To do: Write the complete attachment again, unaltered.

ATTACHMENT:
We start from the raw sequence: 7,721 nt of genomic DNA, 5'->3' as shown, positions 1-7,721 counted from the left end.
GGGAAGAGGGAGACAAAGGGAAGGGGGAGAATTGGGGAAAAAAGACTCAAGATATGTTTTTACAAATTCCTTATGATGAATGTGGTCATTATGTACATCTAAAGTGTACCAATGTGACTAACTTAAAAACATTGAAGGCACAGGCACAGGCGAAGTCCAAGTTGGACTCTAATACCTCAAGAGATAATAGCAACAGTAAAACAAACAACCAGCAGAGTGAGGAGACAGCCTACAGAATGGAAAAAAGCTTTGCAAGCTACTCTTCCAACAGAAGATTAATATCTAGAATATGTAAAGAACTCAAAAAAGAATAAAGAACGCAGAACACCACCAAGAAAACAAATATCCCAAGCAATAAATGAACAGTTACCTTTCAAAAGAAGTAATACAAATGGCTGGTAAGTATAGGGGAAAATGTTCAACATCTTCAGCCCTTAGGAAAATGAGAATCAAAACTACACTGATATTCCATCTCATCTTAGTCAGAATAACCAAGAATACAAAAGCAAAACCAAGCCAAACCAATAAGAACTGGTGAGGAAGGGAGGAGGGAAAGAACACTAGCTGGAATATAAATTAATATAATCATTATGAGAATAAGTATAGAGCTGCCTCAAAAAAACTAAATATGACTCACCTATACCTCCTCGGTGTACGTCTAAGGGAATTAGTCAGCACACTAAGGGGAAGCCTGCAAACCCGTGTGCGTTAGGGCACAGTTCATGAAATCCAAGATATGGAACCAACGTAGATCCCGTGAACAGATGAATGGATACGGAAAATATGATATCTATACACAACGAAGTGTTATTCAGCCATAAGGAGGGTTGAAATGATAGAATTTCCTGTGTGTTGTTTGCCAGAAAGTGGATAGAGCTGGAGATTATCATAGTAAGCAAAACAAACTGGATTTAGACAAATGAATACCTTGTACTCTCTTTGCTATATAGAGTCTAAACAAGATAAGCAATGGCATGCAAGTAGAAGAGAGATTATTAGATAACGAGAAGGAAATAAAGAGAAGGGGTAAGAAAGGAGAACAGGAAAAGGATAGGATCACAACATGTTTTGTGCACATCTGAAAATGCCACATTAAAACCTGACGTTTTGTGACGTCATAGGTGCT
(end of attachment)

We start from the raw sequence: 7,721 nt of genomic DNA, 5'->3' as shown, positions 1-7,721 counted from the left end.
GGGAAGAGGGAGACAAAGGGAAGGGGGAGAATTGGGGAAAAAAGACTCAAGATATGTTTTTACAAATTCCTTATGATGAATGTGGTCATTATGTACATCTAAAGTGTACCAATGTGACTAACTTAAAAACATTGAAGGCACAGGCACAGGCGAAGTCCAAGTTGGACTCTAATACCTCAAGAGATAATAGCAACAGTAAAACAAACAACCAGCAGAGTGAGGAGACAGCCTACAGAATGGAAAAAAGCTTTGCAAGCTACTCTTCCAACAGAAGATTAATATCTAGAATATGTAAAGAACTCAAAAAAGAATAAAGAACGCAGAACACCACCAAGAAAACAAATATCCCAAGCAATAAATGAACAGTTACCTTTCAAAAGAAGTAATACAAATGGCTGGTAAGTATAGGGGAAAATGTTCAACATCTTCAGCCCTTAGGAAAATGAGAATCAAAACTACACTGATATTCCATCTCATCTTAGTCAGAATAACCAAGAATACAAAAGCAAAACCAAGCCAAACCAATAAGAACTGGTGAGGAAGGGAGGAGGGAAAGAACACTAGCTGGAATATAAATTAATATAATCATTATGAGAATAAGTATAGAGCTGCCTCAAAAAAACTAAATATGACTCACCTATACCTCCTCGGTGTACGTCTAAGGGAATTAGTCAGCACACTAAGGGGAAGCCTGCAAACCCGTGTGCGTTAGGGCACAGTTCATGAAATCCAAGATATGGAACCAACGTAGATCCCGTGAACAGATGAATGGATACGGAAAATATGATATCTATACACAACGAAGTGTTATTCAGCCATAAGGAGGGTTGAAATGATAGAATTTCCTGTGTGTTGTTTGCCAGAAAGTGGATAGAGCTGGAGATTATCATAGTAAGCAAAACAAACTGGATTTAGACAAATGAATACCTTGTACTCTCTTTGCTATATAGAGTCTAAACAAGATAAGCAATGGCATGCAAGTAGAAGAGAGATTATTAGATAACGAGAAGGAAATAAAGAGAAGGGGTAAGAAAGGAGAACAGGAAAAGGATAGGATCACAACATGTTTTGTGCACATCTGAAAATGCCACATTAAAACCTGACGTTTTGTGACGTCATAGGTGCT